MTA launches online professional development
All courses begin Tuesday, October 16, and end January 28, 2008.
Course Registration and Payment:
Register through Beverley Eisenman, email@example.com. Each course includes 12 sessions and is eligible for 67.5 PDPs. A fee of $180 per course is payable to MTA. Fitchburg State College tuition (for PDPs) is $180 per course.
Better Beginnings: New Teacher Induction
This course is designed to support beginning teachers in establishing effective professional communities with one another to overcome the challenges peculiar to early career teaching. A variety of activities allow new teachers to learn the content of the eight topics and hands-on classroom applications. Teachers work cooperatively on an activity related to the theme, incorporating classroom instruction, case study discussion, and application during each session.
Creating Performance Assessment Tasks
This course focuses on the theory and practice of creating, teaching to, and refining authentic performance assessments related to the learning standards of the Massachusetts Curriculum Frameworks and differentiating one based on student learning profiles.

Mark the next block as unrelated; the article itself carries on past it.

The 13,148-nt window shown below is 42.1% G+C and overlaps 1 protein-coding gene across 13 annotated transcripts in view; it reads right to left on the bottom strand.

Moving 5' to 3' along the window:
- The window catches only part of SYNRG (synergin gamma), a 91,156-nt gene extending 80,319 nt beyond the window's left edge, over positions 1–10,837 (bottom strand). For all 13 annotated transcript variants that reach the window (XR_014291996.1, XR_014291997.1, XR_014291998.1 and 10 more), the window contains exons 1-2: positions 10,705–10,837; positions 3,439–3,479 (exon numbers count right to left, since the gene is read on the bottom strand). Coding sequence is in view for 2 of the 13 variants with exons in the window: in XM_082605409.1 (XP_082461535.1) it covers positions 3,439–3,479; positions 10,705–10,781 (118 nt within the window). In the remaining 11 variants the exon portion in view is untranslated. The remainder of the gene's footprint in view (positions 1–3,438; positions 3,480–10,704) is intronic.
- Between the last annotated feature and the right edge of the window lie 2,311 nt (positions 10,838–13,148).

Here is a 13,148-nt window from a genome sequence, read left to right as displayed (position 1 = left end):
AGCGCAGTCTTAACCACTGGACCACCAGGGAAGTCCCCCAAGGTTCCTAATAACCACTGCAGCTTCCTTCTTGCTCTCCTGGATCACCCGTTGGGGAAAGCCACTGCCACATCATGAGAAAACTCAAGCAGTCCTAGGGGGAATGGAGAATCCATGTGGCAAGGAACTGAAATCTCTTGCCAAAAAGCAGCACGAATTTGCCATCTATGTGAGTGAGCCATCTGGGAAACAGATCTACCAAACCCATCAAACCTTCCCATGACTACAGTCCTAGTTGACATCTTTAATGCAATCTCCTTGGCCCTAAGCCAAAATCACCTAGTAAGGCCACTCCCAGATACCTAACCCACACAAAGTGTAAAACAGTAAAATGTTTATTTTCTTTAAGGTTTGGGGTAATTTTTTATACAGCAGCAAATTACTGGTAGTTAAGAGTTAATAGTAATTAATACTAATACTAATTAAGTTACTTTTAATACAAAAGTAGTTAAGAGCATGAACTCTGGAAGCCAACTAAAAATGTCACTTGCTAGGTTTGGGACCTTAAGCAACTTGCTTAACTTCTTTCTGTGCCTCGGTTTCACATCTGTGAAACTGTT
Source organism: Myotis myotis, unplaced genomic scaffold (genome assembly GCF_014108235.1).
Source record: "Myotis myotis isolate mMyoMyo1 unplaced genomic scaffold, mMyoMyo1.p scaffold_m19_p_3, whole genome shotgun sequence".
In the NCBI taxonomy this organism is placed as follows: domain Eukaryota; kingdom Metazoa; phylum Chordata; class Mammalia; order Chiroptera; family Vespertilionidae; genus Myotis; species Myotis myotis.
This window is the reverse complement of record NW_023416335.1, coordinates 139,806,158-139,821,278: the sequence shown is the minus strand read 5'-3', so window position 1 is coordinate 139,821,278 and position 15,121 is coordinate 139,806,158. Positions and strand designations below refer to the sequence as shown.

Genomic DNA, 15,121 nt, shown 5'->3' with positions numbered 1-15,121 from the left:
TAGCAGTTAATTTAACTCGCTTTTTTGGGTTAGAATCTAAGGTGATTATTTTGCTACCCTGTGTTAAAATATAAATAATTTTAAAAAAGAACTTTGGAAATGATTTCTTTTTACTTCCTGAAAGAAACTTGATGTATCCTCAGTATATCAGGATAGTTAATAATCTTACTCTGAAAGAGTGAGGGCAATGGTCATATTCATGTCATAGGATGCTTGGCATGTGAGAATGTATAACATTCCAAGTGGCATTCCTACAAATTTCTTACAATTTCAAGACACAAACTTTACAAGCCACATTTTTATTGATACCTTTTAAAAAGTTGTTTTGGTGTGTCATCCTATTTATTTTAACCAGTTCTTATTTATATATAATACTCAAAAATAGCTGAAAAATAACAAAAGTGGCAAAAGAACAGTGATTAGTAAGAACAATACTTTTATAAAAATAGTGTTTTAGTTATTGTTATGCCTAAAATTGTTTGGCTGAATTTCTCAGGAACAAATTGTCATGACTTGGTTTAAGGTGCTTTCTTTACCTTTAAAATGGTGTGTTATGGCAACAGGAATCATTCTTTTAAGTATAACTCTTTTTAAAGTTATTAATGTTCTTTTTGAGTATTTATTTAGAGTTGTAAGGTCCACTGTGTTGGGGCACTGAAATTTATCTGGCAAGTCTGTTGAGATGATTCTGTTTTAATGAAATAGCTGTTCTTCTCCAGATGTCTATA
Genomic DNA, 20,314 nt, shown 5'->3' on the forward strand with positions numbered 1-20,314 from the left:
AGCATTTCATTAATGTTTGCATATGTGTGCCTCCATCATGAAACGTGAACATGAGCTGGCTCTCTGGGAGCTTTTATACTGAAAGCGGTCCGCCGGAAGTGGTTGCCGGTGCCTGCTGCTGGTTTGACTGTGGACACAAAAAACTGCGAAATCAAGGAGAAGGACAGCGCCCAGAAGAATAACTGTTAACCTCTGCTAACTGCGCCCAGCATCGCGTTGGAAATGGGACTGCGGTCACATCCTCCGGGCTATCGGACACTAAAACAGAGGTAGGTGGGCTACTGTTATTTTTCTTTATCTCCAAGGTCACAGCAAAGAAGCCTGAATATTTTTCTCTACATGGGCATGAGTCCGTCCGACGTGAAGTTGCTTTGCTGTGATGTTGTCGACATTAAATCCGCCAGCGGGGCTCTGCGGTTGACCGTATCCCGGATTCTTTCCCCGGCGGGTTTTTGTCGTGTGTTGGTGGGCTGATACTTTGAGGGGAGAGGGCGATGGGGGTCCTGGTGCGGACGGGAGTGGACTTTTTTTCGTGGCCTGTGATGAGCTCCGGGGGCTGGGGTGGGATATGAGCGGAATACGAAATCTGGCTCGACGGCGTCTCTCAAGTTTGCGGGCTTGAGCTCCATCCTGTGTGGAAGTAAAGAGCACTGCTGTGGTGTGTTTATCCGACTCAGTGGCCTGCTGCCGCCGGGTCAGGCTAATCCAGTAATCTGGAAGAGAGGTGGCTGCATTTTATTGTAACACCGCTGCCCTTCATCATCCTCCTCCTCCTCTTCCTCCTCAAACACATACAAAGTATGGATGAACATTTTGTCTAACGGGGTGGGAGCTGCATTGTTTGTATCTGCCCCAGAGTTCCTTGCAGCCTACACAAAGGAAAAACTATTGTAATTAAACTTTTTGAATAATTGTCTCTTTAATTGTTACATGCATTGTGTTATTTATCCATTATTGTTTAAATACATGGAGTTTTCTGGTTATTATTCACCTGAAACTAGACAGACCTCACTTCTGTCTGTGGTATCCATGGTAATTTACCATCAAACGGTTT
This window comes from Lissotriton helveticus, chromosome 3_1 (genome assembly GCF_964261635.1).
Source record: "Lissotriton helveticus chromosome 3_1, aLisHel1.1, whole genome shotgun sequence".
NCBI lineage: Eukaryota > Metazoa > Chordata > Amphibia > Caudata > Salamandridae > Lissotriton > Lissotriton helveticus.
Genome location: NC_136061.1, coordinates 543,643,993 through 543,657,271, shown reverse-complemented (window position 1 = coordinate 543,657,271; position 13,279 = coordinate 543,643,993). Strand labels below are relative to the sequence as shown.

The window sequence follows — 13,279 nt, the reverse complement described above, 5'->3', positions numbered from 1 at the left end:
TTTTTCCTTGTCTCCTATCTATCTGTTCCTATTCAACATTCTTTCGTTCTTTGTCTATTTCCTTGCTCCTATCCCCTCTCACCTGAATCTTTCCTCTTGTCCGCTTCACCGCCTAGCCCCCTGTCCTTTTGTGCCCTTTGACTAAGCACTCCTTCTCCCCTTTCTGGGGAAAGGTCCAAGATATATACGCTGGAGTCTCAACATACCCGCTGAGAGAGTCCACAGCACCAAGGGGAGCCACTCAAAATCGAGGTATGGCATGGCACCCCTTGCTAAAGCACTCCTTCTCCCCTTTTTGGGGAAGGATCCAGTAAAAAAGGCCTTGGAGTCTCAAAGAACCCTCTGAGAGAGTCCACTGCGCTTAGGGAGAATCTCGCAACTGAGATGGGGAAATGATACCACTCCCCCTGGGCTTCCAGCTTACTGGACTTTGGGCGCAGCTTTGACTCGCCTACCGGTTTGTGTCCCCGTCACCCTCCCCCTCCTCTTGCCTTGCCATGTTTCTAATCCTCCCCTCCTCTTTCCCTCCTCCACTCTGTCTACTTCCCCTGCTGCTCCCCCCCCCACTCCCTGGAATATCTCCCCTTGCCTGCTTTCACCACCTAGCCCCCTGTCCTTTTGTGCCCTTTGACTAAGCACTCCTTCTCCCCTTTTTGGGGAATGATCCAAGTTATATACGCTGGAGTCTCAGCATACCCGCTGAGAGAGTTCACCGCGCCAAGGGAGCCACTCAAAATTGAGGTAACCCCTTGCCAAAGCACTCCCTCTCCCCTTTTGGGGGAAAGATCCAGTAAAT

Developing a Standards-based Unit of Instruction
The course focus is on the developing of a two-week unit of instruction aligned with the learning standards of the Massachusetts Curriculum Frameworks. The materials and instruction are based on the work of Wiggins and McTighe’s Understanding by Design. The course is appropriate for whole school faculties or departmental groups K-12. The standards-based unit that is developed should be taught and debriefed by course participants. Topics include: identifying standards to be assessed; articulating major understandings; developing essential questions; determining the specific content and skills to be mastered during the unit; understanding the range of assessments that could be used; and developing an instructional calendar.
Differentiating Instructional Practices
This course focuses on the decision making that the teacher must make about student readiness and level of independence as the basis for differentiating existing units of instruction. It is critical that participants have a two-week unit prepared as the basis for the coursework. Topics include: determining readiness and independence; low-preparation and high-preparation differentiated instructional strategies; differentiating student work by process and product to address learning styles, readiness, independence, and interests.